My youngest daughter is only three years old, but she is such an explorer and analyzer. Ever since she was born, I could tell that she was looking around and absorbing everything happening in her world. She loves to study things and objects. She likes to learn how they work, how things are done and she likes to do things herself.
I love this beginning phonics, reading and printing curriculum called First Start Reading, I thought I could use it with my oldest (5 years old), but when it arrived, I realized that Book A would be perfect to try with my very alert and very advanced 3-year old instead. Here is what we did, how we did it and what we think of First Start Reading.
About Memoria Press
I was very pleased by what arrived in the mail. There was a Teacher’s Guide (which is very thorough and scripted) and four workbooks for the student (Book A, Book B, Book C and Book D).
First Start Reading: Book A
We started with Book A. She was very excited to be a big girl and learn how to formally write letters. She knows all of her alphabet and the letter sounds. We have been doing different activities to expose her to letters, sounds and how the letters make words, but it wasn’t until now that we actually started formal printing practice. Was she ready for it? Absolutely! She loves every minute of it and she even asks to do it on the weekends!
Here are links to sample pages: Book A Sample, Book B Sample, Book C Sample and Book D Sample. I recommend that you look through these to get an idea on whether this is the right level for your child. I would even have your child try these out!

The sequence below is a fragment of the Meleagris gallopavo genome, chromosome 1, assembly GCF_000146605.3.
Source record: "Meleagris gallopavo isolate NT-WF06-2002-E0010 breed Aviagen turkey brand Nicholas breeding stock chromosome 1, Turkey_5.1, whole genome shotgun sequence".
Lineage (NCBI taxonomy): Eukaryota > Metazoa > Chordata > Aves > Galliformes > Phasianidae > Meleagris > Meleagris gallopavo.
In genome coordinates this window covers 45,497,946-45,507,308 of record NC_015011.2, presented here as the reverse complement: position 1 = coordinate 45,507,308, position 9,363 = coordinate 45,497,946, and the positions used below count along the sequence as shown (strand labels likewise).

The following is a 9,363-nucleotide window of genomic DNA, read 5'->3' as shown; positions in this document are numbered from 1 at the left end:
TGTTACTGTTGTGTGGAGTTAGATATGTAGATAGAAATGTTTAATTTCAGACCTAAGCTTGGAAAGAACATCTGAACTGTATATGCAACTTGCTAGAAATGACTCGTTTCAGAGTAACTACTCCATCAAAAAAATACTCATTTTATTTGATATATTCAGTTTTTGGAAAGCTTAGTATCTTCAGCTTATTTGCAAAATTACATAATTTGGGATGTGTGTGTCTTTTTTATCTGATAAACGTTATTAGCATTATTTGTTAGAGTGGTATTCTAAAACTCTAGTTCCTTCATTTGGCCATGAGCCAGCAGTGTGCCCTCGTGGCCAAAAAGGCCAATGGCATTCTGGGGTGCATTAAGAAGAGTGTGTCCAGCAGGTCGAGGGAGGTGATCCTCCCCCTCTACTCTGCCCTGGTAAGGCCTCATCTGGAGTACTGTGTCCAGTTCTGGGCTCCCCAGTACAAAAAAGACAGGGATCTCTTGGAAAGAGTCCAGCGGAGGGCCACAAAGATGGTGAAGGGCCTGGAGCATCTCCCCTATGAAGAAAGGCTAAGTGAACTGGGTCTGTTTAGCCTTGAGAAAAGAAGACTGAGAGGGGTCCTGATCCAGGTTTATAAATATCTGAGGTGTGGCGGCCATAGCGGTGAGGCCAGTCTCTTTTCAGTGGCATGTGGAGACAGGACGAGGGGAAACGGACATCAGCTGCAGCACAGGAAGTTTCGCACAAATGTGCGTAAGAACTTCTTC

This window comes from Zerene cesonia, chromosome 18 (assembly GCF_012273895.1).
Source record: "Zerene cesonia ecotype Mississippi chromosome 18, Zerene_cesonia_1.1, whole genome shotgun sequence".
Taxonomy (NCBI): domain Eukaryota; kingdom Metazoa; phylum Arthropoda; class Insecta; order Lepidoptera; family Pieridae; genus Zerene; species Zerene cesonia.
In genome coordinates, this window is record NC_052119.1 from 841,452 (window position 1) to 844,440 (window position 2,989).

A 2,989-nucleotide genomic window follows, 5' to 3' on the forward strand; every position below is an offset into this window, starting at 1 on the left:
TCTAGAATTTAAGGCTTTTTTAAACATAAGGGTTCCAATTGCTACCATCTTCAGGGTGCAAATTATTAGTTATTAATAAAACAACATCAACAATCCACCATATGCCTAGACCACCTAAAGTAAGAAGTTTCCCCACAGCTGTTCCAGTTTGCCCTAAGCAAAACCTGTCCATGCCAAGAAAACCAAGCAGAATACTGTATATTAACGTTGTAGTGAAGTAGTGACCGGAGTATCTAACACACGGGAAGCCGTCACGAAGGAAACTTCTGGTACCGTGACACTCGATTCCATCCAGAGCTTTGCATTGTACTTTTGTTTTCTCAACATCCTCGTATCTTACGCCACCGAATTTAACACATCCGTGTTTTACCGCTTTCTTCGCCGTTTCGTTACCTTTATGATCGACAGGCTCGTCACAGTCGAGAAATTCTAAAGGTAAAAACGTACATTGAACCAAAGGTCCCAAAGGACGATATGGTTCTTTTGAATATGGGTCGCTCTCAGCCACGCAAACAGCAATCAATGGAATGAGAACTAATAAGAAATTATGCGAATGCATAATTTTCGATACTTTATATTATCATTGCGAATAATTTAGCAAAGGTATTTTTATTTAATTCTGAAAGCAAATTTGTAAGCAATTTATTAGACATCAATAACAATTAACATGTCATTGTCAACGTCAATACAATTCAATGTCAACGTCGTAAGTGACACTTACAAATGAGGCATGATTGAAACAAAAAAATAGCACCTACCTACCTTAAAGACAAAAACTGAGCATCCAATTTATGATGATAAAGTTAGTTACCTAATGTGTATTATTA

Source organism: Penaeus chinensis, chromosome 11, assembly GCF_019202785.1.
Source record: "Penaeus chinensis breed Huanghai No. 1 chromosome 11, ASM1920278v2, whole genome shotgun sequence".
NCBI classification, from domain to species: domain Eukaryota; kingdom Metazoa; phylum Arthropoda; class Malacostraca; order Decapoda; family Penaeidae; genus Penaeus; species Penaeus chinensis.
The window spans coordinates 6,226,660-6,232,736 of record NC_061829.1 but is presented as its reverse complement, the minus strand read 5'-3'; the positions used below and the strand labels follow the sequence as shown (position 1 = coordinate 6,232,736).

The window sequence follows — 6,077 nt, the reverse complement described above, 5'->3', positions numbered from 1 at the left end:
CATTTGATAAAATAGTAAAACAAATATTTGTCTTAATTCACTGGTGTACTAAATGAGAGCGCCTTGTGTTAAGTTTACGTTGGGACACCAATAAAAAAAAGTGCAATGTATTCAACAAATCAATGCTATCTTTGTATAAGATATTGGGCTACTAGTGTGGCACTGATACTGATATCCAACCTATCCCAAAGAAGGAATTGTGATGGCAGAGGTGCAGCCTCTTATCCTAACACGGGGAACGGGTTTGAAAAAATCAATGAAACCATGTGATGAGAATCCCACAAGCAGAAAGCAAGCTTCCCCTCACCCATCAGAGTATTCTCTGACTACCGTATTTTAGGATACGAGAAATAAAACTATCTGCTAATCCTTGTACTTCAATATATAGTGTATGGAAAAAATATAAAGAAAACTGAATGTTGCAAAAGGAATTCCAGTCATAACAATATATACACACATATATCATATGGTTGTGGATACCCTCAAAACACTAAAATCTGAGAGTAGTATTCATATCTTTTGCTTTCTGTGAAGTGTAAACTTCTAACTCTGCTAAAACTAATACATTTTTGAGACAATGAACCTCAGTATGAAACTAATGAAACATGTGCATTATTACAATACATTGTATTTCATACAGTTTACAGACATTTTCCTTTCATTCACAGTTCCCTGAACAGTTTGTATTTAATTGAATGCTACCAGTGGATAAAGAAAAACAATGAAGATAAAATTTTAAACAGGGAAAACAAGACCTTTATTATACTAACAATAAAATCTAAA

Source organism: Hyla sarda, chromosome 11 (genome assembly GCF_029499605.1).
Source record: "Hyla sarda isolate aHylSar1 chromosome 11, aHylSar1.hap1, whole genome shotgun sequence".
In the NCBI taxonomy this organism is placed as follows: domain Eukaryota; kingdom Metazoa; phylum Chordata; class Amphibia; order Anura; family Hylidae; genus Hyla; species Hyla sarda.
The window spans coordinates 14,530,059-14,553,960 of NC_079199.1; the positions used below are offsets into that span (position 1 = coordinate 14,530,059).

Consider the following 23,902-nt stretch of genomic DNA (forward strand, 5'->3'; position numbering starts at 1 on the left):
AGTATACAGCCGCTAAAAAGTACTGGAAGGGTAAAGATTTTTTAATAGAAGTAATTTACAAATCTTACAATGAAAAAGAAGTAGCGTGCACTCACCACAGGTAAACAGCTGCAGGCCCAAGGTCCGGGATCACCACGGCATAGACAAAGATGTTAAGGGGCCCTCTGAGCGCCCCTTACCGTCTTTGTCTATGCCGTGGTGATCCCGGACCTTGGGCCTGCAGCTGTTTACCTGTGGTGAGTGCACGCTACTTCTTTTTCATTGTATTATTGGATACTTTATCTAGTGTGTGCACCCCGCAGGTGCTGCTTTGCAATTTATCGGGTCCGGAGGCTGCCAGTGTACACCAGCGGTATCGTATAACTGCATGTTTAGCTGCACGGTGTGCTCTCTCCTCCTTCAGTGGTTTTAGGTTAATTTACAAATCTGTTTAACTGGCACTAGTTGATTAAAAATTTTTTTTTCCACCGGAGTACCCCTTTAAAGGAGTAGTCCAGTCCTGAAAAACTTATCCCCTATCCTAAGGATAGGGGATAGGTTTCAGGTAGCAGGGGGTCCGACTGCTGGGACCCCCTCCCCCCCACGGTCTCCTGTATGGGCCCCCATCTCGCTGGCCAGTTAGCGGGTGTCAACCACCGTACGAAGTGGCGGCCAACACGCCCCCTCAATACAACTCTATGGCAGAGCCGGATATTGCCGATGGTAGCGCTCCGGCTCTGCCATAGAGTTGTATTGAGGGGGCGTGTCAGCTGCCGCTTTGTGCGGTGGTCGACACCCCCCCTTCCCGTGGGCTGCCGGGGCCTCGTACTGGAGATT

How We Used First Start Reading
I was almost 100% sure that my daughter is left-handed because she favors it, but she still uses both at all times. First Start Reading gave us an opportunity to find out with a bit more certainty which hand is most likely her dominant one. The fist lesson was a very defining one in a few areas. The first one was handedness.
I let her practice writing letters with both hands and we would discuss which one was more comfortable to write with and which letters looked nicer and more legible. We both agreed that writing with her left hand looked and felt more natural and that her printed letters looked better.
We talked about how to hold her pencil, which pencil is best for her hand (in our case, the primer pencil was best because it is thicker), how to tilt her paper slightly to the right and how to follow the arrow on the initial letters in the lessons. We liked it that all of their letters have a tiny circle to indicate where the child is supposed to start printing each letter. This is incredible helpful.
She is an artist at heart, so she loves it that these lessons come with pages to color and it isn’t just a boring book with rote handwriting practice and nothing else. She enjoys coloring the lesson’s picture while I get Brother settled in his work. Then we do the printing lesson together.
I give her only pertinent information and I try to talk very little. I like for to look at the arrows and follow instructions. She even says the instructions to herself out loud as she prints. For the “A,” she says, “Start at the dot, diagonal line, diagonal line and across.”
We thoroughly enjoy First Start Reading. The lessons are short, simple, fun and very productive. Memorial Press definitely seems to know what they are doing! The letters were easier for her to print because of how the lesson is presented and she was even confident enough to write the letters on her own (on a blank sheet of paper) with no guiding lines or dots. She did great. We will most definitely recommend it and continue using it.
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